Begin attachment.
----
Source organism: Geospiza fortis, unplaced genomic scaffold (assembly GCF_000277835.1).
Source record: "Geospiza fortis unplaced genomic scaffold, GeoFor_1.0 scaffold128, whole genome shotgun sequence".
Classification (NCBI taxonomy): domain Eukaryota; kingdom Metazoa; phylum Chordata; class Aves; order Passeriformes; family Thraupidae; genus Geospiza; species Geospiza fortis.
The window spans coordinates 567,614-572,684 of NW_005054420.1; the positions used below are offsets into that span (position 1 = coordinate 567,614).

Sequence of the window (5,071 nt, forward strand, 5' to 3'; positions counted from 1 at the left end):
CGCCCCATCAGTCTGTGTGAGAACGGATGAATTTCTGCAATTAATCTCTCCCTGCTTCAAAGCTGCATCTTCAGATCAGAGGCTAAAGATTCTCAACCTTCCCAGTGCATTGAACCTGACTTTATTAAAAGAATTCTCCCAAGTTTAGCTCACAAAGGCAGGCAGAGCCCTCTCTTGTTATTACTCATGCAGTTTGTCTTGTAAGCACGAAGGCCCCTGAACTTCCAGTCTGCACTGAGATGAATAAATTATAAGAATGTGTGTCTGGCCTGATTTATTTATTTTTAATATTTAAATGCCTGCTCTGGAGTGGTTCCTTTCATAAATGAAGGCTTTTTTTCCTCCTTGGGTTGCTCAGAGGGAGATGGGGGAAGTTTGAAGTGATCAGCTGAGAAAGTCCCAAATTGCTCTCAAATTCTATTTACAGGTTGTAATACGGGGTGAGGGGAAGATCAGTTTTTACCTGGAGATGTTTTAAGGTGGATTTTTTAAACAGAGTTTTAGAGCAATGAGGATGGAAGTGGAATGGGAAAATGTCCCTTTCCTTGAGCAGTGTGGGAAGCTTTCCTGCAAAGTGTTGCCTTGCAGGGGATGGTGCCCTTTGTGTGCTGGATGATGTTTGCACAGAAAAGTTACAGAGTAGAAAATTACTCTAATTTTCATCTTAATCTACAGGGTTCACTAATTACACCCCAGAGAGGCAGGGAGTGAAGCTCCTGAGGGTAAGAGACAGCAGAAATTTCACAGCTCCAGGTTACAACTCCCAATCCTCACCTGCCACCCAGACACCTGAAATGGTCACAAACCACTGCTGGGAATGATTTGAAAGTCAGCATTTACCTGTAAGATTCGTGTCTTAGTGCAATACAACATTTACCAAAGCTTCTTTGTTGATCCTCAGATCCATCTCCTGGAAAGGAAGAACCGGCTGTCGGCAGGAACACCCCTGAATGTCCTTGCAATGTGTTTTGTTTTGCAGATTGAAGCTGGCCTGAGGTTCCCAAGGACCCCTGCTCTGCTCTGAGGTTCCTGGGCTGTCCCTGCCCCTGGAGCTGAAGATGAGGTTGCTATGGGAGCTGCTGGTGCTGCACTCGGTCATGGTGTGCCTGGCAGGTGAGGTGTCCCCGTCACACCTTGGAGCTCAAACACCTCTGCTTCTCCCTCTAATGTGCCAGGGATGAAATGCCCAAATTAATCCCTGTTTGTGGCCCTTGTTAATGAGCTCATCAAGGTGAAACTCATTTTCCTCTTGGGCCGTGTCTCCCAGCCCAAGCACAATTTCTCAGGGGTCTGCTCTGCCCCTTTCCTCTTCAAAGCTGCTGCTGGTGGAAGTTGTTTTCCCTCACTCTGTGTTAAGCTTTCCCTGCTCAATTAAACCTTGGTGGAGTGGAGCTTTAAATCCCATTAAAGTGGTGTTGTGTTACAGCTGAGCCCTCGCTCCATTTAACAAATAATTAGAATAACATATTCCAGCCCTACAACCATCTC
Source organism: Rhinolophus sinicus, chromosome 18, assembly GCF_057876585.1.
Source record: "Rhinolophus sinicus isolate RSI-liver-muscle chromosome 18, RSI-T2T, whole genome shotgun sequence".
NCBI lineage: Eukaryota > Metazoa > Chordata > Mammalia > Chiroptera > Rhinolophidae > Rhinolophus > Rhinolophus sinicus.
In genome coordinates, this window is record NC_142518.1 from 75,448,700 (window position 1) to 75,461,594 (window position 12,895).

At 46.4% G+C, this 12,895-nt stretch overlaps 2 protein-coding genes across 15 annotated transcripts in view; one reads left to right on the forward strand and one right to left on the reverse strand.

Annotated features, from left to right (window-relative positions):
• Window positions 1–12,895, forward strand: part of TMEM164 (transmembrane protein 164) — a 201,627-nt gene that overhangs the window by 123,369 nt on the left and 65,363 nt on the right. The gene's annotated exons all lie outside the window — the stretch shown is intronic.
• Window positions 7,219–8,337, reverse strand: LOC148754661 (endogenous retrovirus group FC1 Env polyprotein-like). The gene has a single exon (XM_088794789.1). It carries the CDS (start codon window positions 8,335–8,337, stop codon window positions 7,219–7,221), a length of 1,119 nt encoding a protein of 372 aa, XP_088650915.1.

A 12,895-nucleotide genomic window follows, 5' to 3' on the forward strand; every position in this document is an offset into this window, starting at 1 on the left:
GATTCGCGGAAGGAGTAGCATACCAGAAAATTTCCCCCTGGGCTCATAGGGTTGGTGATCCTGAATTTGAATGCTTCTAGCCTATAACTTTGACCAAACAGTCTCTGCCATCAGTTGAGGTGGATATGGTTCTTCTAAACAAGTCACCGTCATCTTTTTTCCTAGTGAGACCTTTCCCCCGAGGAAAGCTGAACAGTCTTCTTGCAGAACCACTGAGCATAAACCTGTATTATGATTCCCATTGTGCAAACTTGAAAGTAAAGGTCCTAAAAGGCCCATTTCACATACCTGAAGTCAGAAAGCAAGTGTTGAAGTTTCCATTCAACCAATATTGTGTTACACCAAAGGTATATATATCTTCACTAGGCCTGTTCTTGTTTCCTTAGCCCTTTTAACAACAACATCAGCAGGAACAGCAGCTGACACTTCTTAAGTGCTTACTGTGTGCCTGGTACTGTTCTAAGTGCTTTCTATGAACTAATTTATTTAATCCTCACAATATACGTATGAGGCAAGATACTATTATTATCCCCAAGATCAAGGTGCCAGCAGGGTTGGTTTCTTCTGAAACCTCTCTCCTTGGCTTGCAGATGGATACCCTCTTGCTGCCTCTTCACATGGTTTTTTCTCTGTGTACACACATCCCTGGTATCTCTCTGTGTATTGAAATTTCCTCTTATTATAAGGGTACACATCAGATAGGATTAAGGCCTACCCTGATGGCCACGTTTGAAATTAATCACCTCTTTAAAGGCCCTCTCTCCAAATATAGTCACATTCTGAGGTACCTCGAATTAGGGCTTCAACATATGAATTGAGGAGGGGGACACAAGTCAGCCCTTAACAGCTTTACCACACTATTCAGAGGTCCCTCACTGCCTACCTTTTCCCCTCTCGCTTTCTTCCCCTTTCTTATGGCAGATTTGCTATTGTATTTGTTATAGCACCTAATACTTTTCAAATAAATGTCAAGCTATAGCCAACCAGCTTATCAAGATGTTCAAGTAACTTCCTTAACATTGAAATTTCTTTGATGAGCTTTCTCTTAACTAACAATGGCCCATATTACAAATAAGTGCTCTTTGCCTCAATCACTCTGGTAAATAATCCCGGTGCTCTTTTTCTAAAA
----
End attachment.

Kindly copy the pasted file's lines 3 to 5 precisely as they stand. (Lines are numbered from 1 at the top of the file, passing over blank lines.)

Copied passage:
Classification (NCBI taxonomy): domain Eukaryota; kingdom Metazoa; phylum Chordata; class Aves; order Passeriformes; family Thraupidae; genus Geospiza; species Geospiza fortis.
The window spans coordinates 567,614-572,684 of NW_005054420.1; the positions used below are offsets into that span (position 1 = coordinate 567,614).

Sequence of the window (5,071 nt, forward strand, 5' to 3'; positions counted from 1 at the left end):